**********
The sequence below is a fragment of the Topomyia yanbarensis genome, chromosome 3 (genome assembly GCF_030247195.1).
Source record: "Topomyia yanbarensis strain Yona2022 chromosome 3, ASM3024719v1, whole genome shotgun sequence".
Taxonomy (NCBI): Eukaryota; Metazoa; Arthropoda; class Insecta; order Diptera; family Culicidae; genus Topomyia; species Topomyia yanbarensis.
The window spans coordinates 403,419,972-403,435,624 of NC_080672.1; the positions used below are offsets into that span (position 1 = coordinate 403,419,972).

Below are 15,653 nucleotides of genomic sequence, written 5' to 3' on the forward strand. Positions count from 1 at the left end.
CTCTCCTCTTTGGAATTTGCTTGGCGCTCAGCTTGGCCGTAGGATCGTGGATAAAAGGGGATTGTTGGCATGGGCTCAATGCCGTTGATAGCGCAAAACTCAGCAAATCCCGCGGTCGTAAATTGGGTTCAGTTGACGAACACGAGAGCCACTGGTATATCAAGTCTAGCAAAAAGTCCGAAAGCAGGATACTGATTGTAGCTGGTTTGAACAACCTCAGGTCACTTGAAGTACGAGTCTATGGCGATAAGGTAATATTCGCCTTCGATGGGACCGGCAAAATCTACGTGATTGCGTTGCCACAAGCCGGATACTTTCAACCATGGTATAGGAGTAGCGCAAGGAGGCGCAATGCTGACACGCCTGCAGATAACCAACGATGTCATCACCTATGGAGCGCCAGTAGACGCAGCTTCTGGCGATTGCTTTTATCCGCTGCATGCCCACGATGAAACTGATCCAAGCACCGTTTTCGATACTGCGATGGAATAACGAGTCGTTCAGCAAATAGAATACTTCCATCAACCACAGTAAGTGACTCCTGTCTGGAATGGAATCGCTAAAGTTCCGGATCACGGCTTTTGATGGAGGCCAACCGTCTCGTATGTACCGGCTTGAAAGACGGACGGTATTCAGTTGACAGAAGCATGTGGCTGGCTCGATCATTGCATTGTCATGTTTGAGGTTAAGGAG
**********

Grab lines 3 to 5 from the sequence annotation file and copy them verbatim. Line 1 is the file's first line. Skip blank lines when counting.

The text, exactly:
Taxonomy (NCBI): Eukaryota; Metazoa; Arthropoda; class Insecta; order Diptera; family Culicidae; genus Topomyia; species Topomyia yanbarensis.
The window spans coordinates 403,419,972-403,435,624 of NC_080672.1; the positions used below are offsets into that span (position 1 = coordinate 403,419,972).

Below are 15,653 nucleotides of genomic sequence, written 5' to 3' on the forward strand. Positions count from 1 at the left end.